The study reported here builds on the existing literature that suggests that ECE may help the U.S. CWS achieve its objective of reducing child abuse and neglect by exploring ECE's relationship to the system's related objective of reducing unnecessary foster placements. The two studies linking child care subsidies to fewer foster care removals only consider the subset of ECE arrangements funded through government subvention (Lipscomb, Lewis, Masyn, & Meloy, 2012; Meloy, Lipscomb, & Baron, 2015); thus, they overlook the relationship between CWS-involved families' participation in free ECE programs like Head Start and Early Head Start (which frequently prioritize CWS-supervised children for enrollment) as well as privately paid ECE. Furthermore, the current study makes use of a nationally representative sample of children reported to CWS, and so its results are more broadly generalizable. The current study also measures ECE participation in more specific ways than child welfare researchers have previously, taking into account not only whether or not a child received regular ECE services, but also the type of services received (Head Start, other center- or home-based ECE, family/friend/relative care, other ECE, or multiple types of ECE). This paper explores two research questions with respect to children under age five reported to the U.S. CWS for suspected maltreatment: (a) Are those who receive ECE services less likely to be placed in foster care? and (b) Does the type of ECE arrangement that they use affect their likelihood of placement in foster care? (author abstract)

How do children's sleeping patterns in Head Start relate to cognitive and behavioral outcomes?

The sleeping patterns of Head Start children and the influence on developmental outcomes
Schlieber, Marisa, 01/01/2017

Background: Sleep has a significant influence on children's development. The objective of this study was to investigate Head Start children's sleeping patterns and the impact on cognitive and behavioural outcomes. Methods: Using the 2009 cohort of the Head Start Family and Child Experiences Survey (N = 2,868), information on sleeping patterns was assessed through parent interviews. Cognitive outcomes were assessed using direct assessments (Peabody Picture Vocabulary Test-IV, the Expressive One-Word Picture Vocabulary Test, and Subtests of the Woodcock-Johnson III) in addition to teacher report. Behavioural outcomes were assessed through parent and teacher reports. A multiple regression analysis was performed for each outcome variable. Results: Descriptive findings showed that 89% of children had a regular bedtime at least 4 days per week and that the average amount of sleep per night was 10.41 hr. White mothers were more likely than other racial groups to adhere to a consistent bedtime, and maternal employment predicted less hour of sleep per night. Multiple regression analyses revealed that disrupted sleep had a negative influence on cognitive outcomes, especially in areas of mathematical problem solving, receptive language, teacher-reported literacy behaviours, and approaches to learning. Disrupted sleep was associated with the risk of misbehaviour by increasing teacher and parent ratings on aggressive behaviours, hyperactivity, and withdrawing in addition to decreased scores on overall social skills. Having an inconsistent bedtime negatively predicted expressive vocabulary and teacher-reported literacy behaviours. Conclusions: The findings of this study support the influential role of sleep on children's development. Sleeping through the night and having a consistent bedtime were found to be predictive of many areas of cognitive and behavioural development. Head Start staff can provide the supports to increase parental knowledge on appropriate child sleep practices. (author abstract)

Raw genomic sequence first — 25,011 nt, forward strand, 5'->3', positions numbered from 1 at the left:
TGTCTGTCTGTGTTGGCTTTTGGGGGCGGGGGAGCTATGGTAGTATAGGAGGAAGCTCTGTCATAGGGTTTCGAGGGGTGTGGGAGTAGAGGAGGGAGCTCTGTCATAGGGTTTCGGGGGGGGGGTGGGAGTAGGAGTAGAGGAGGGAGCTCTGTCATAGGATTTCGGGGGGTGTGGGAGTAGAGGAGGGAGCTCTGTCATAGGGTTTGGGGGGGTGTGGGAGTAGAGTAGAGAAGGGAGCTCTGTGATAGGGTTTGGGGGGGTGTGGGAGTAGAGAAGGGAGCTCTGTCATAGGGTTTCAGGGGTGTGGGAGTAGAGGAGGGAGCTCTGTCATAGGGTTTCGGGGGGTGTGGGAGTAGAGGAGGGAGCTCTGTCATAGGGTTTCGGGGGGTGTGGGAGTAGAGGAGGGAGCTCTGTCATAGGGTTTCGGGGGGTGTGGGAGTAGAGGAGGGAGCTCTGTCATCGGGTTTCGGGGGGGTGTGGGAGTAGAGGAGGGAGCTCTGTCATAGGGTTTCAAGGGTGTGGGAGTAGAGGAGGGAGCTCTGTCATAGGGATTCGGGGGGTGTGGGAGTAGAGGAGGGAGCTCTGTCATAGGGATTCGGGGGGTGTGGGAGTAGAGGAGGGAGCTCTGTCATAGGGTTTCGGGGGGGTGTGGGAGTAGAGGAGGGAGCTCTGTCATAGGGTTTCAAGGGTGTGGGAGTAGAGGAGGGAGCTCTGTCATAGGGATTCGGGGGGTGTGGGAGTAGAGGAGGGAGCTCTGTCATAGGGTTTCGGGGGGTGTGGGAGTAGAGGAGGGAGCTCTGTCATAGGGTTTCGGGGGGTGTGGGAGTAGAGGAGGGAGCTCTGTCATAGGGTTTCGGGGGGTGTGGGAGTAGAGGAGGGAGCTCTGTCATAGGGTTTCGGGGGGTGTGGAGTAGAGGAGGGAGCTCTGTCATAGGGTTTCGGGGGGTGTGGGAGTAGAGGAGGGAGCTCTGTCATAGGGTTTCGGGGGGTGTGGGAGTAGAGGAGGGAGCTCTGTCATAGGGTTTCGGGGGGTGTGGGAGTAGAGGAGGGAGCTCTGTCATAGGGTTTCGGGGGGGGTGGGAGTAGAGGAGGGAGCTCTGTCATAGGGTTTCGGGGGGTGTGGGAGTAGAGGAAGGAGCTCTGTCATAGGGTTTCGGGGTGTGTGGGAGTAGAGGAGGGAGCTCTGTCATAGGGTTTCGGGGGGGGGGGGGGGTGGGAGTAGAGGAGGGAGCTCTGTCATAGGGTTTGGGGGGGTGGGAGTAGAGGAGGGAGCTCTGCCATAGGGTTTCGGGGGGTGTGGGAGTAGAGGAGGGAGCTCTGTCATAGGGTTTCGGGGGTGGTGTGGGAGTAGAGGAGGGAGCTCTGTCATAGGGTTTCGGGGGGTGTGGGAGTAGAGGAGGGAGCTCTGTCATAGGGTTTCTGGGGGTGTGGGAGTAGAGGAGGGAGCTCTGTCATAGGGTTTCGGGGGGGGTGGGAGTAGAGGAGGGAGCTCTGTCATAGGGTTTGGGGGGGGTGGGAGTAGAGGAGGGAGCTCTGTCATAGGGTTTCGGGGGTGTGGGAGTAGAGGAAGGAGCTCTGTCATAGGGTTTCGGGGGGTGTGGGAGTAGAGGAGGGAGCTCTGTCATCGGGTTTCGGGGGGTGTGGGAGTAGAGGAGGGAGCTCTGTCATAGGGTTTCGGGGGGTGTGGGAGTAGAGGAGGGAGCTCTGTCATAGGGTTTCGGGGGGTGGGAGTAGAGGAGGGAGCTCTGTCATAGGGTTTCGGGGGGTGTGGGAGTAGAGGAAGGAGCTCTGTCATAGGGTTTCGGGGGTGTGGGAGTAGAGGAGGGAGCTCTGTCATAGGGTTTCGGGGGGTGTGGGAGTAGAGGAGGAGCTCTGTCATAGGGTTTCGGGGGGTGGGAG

What challenges do farmworker families face in accessing child care services?

Caring for children while working in agriculture--The perspective of farmworker parents
Liebman, Amy K., 01/01/2017

Access to safe, off-farm childcare is often a challenge for farmworkers with young children and is likely to become an increasingly salient barrier as more agricultural workers migrate together with families and as the number of women entering the agricultural workforce increases. Agriculture is one of the most hazardous industries, and the presence of young children in the workplace puts them at risk. To better understand the current nature of childcare for farmworker families and the challenges to accessing services, this project facilitated in-person surveys with 132 parents in three communities in Florida. A convenience sample that intentionally targeted parents living and working in areas with limited access to Migrant and Seasonal Head Start facilities was used to recruit participants. Most participants reported childcare access as a challenge. They expressed a desire to work in an area based on childcare availability. These findings offer agribusiness leaders important data to consider. They also suggest that industry support of childcare may be an important workforce investment. Findings indicate that high quality, affordable off-farm childcare services could serve as a means for attracting farmworkers to regions currently experiencing labor shortages. Additional research is warranted to explore this subject in diverse geographic areas. (author abstract)